This is a guest post I specifically requested from Sharon Hurley Hall so that she could share her experience and knowledge with all of my readers who aspire to make a living from writing.
I’ve been teaching people about writing for about 11 years, offline at first, then, for the past 6 years, online through my writer mentoring blog. And there’s one consistent message that I’ve given throughout that time: getting paid to write (or getting paid to blog) is about more than just the writing. There are a lot of other factors that determine whether you get writing and blogging gigs and how successful you are, and you can stack the odds in your favour.
Develop Writing Skills
Let’s get the question of writing skills out of the way first, though. You may already be a great writer or you may have some way to go. I believe that anyone who is willing to put in the time to learn writing and self-editing skills can write competently. (Exquisitely is a different matter.) I’ve got the experience of teaching hundreds of journalism students to back up that belief. Find examples of good writing, learn the building blocks of the type of writing you want to do, discover how to structure articles, write appealing headlines and bring writing to life, and you stand a fair chance of doing well on paid writing gigs. But, since there are tens of thousands of writers worldwide, you need more …
Build A Professional Platform
One of the best pieces of advice I got was to get a website to showcase my writing. It’s a piece of advice I’ve passed on often over the years. A domain name doesn’t cost much, and there are plenty of options online for creating a free website mapped to that domain. Trust me, it will be the best $10 (or less) you ever spent. Make sure your site says who you are. (If you have the money, spring for a professionally crafted about page). Ensure that it lists your skills, provides a portfolio, states rates (if you want) and has an easy way for potential clients to contact you. My very first professional writer website started with four pages. It was basic, but it had enough info to win me some clients. You need clients if you are going to get paid to write. If you’re targeting offline clients, then get yourself a business card from Vistaprint or somewhere similar.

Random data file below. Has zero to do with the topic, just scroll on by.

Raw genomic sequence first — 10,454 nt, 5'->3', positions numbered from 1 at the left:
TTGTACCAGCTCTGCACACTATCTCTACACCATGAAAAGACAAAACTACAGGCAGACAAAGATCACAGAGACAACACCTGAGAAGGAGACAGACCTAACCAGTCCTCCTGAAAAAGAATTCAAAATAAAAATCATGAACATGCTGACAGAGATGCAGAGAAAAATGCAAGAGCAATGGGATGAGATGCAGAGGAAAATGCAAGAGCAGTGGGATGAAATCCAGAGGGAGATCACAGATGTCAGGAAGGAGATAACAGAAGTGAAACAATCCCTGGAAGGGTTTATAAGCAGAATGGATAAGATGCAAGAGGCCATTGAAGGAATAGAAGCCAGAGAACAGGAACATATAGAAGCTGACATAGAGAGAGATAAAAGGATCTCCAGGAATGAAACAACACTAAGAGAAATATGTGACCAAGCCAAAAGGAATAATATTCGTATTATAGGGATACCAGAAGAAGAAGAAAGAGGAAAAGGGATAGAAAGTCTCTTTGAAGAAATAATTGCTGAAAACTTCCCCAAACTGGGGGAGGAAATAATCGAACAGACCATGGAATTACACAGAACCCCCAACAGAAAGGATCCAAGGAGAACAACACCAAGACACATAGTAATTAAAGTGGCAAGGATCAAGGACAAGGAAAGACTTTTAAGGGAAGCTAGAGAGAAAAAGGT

Search engine optimization (SEO) is important for two reasons. First, it will help potential clients to find your writer platform. Second, it’s a service you can offer to clients to help improve traffic to their business. Let me be clear: I don’t mean keyword stuffing and spammy link building. I’m talking about including helpful terms in your content. Think of SEO as Match.com for writers and clients – it brings them together by using common terms. Learn where to place your keyword phrases for maximum effect and use research tools like the Google Keyword tool to identify relevant keywords. SEO could be a whole post on its own, but check out this knol by Aaron Wall for the basics. And if you want to build links, remember that it’s about building trust first.
Market and Promote Your Writing